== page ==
AFR Women of Influence winners

Professor Julie Leask, Professional Fellow with the National Centre for Immunisation Research and Surveillance (NCIRS) has been named overall winner of the Australian Financial Review Women of Influence Awards and Associate Professor Tracey O’Brien, Director of the Kids Cancer Centre at Sydney Children’s Hospital, Randwick and has won the Innovation category.

Each year, the Australian Financial Review’s prestigious 100 Women of Influence Awards recognise the most influential, inspirational and visionary women. Associate Professor O’Brien and Professor Leask were awarded for their important contribution to improving the lives of sick children and contributions to global research.

Professor Julie Leask has played a pivotal role in research into the social and behavioural aspects of vaccinations. She is dedicated to increasing the take-up of vaccination by focusing on the root cause of why families don’t vaccinate. Beginning her career in nursing, Julie moved into a research role and has since been recognised for many prestigious achievements in research.

A member of the Australian Regional Immunisation Alliance (ARIA), Julie also holds formal roles with the World Health Organisation and WHO/Europe. She is also a founding member of the Vaccination Acceptance Research Network, aiming to strengthen the evidence base for increasing the acceptance of vaccines.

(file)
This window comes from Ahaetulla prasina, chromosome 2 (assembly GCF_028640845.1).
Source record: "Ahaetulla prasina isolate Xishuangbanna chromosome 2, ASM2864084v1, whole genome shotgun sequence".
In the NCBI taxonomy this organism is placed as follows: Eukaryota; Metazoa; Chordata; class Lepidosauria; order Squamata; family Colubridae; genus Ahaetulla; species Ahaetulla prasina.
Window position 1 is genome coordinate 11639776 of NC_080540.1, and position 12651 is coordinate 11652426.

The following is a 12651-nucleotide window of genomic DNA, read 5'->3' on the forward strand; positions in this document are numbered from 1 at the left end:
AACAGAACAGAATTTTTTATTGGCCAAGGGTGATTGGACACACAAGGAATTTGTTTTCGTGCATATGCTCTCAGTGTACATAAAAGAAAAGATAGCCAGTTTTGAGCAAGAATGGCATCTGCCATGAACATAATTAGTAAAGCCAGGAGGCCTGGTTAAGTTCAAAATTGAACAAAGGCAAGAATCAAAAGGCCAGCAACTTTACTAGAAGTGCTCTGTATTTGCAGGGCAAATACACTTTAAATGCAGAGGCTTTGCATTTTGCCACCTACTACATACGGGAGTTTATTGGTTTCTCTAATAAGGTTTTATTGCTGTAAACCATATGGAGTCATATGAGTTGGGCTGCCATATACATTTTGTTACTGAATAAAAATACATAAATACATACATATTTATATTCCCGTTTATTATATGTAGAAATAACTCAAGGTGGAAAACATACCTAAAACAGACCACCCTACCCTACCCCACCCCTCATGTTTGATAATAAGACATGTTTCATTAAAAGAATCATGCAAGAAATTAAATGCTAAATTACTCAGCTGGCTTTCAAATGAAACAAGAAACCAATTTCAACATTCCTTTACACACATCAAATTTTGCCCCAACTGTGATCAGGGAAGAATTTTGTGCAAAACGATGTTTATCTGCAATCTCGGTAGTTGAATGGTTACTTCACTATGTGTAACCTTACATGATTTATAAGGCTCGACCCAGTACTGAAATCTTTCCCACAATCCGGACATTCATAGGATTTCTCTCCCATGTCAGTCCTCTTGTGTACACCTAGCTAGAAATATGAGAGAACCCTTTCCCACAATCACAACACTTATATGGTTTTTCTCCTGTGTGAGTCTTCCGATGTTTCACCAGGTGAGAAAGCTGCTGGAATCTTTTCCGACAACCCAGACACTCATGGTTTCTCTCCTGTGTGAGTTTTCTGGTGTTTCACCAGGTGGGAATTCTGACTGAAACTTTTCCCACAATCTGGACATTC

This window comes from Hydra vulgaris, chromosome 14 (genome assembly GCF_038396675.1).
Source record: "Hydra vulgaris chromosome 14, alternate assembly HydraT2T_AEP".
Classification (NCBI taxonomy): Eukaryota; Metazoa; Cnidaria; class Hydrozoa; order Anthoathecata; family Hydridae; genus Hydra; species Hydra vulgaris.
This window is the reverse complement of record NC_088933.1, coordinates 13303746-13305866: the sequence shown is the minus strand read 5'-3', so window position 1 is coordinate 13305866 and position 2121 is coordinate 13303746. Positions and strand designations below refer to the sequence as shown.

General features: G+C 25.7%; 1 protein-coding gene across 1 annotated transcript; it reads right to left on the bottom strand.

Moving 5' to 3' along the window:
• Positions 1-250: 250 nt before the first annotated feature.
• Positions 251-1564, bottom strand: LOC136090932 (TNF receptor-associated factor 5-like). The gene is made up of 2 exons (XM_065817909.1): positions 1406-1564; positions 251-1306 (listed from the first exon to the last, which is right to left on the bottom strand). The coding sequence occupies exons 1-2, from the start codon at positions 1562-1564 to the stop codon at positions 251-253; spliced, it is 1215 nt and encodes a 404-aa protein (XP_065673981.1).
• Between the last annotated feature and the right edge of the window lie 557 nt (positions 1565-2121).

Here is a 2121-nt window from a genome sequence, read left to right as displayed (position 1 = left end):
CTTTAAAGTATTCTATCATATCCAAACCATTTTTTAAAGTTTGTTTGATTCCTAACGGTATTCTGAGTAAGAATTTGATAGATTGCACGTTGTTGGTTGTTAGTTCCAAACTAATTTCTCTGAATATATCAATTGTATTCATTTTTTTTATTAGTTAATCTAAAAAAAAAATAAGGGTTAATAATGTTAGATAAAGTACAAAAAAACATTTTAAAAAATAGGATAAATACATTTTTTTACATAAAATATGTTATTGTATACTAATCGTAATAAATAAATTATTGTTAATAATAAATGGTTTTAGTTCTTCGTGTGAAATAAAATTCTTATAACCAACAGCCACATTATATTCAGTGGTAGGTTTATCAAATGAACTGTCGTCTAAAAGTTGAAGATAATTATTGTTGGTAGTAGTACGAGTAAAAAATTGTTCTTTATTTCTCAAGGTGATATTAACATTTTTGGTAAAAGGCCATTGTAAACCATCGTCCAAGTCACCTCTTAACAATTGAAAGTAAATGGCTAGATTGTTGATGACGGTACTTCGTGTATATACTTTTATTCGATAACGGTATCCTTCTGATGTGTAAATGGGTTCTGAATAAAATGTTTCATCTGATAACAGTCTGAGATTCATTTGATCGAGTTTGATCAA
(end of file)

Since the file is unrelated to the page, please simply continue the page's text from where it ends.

In her roles at the University of Sydney and NCIRS, Prof Leask has worked closely with the Sydney Children’s Hospitals Network on a variety of projects and has been influential in helping to reduce vaccine-preventable diseases in children.

A/Prof Tracey O’Brien was named one of Australia's 11 most influential women, winning the Innovation category of the AFR’s 100 Women of Influence Awards. Tracey has been working in paediatric oncology for more than 20 years, caring for children and families affected by cancer while driving life-changing cancer research and training our medical professionals of the future.

“It is humbling to be awarded the winner in the Innovation category and share the stage with such other inspirational women across diverse industries,” A/Prof O’Brien said.

“Innovation is a word that is often misinterpreted. It is not about paradigm shifting or disrupting ideas, it is about doing something better or smarter. Every member of the Kids Cancer Centre innovates everyday they come to work to try and do better than they did the day before. It is my job as leader to try and harness this, scale it up, ensure sufficient knowledge transfer and make it sustainable. It is the small improvements that add up to innovative change. In healthcare we are all innovators and all have a role to play.”

A key force behind the globally recognised Zero Childhood Cancer precision medicine program, Tracey is committed to working with colleagues to ultimately find a cure for all children with cancer.

“Research underpins everything I do in treating children with cancer. My job is to push the envelope, always aiming to deliver tomorrow’s care today and never accepting anything less than excellence. It is what I would want for my children and it’s what every child with cancer deserves,” said A/Prof O’Brien.

“I am more excited about future possibilities than ever before. Breakthroughs in genomics and better understanding of how cancers grow, targeted drugs that reduce side-effects and even living drugs that harness the power of the body’s own immune system to fight cancer are all having a great impact, improving the lives of children with cancer.”